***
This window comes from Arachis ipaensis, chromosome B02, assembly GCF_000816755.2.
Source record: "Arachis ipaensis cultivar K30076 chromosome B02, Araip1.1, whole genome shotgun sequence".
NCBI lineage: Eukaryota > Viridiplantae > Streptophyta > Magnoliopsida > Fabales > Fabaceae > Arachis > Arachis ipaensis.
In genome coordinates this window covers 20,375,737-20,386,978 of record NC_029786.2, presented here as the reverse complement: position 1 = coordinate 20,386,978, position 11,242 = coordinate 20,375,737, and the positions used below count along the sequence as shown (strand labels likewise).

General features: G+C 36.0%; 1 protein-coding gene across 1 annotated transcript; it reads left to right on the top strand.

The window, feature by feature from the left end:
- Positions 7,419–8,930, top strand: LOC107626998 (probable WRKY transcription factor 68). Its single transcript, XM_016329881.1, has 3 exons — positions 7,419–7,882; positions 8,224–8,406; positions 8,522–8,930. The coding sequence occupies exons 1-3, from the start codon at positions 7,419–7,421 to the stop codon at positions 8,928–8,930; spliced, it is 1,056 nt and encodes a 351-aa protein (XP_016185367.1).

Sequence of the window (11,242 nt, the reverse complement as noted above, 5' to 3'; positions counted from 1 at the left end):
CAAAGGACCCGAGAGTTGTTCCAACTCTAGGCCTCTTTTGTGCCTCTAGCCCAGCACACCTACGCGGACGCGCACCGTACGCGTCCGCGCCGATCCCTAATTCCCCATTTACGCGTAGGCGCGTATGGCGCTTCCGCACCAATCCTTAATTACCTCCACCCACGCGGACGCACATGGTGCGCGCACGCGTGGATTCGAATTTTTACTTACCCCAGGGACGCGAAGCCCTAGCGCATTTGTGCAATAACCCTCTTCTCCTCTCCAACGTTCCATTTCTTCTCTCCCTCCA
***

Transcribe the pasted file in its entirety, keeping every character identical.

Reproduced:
This window comes from Arachis ipaensis, chromosome B02, assembly GCF_000816755.2.
Source record: "Arachis ipaensis cultivar K30076 chromosome B02, Araip1.1, whole genome shotgun sequence".
NCBI lineage: Eukaryota > Viridiplantae > Streptophyta > Magnoliopsida > Fabales > Fabaceae > Arachis > Arachis ipaensis.
In genome coordinates this window covers 20,375,737-20,386,978 of record NC_029786.2, presented here as the reverse complement: position 1 = coordinate 20,386,978, position 11,242 = coordinate 20,375,737, and the positions used below count along the sequence as shown (strand labels likewise).

General features: G+C 36.0%; 1 protein-coding gene across 1 annotated transcript; it reads left to right on the top strand.

The window, feature by feature from the left end:
- Positions 7,419–8,930, top strand: LOC107626998 (probable WRKY transcription factor 68). Its single transcript, XM_016329881.1, has 3 exons — positions 7,419–7,882; positions 8,224–8,406; positions 8,522–8,930. The coding sequence occupies exons 1-3, from the start codon at positions 7,419–7,421 to the stop codon at positions 8,928–8,930; spliced, it is 1,056 nt and encodes a 351-aa protein (XP_016185367.1).

Sequence of the window (11,242 nt, the reverse complement as noted above, 5' to 3'; positions counted from 1 at the left end):
CAAAGGACCCGAGAGTTGTTCCAACTCTAGGCCTCTTTTGTGCCTCTAGCCCAGCACACCTACGCGGACGCGCACCGTACGCGTCCGCGCCGATCCCTAATTCCCCATTTACGCGTAGGCGCGTATGGCGCTTCCGCACCAATCCTTAATTACCTCCACCCACGCGGACGCACATGGTGCGCGCACGCGTGGATTCGAATTTTTACTTACCCCAGGGACGCGAAGCCCTAGCGCATTTGTGCAATAACCCTCTTCTCCTCTCCAACGTTCCATTTCTTCTCTCCCTCCA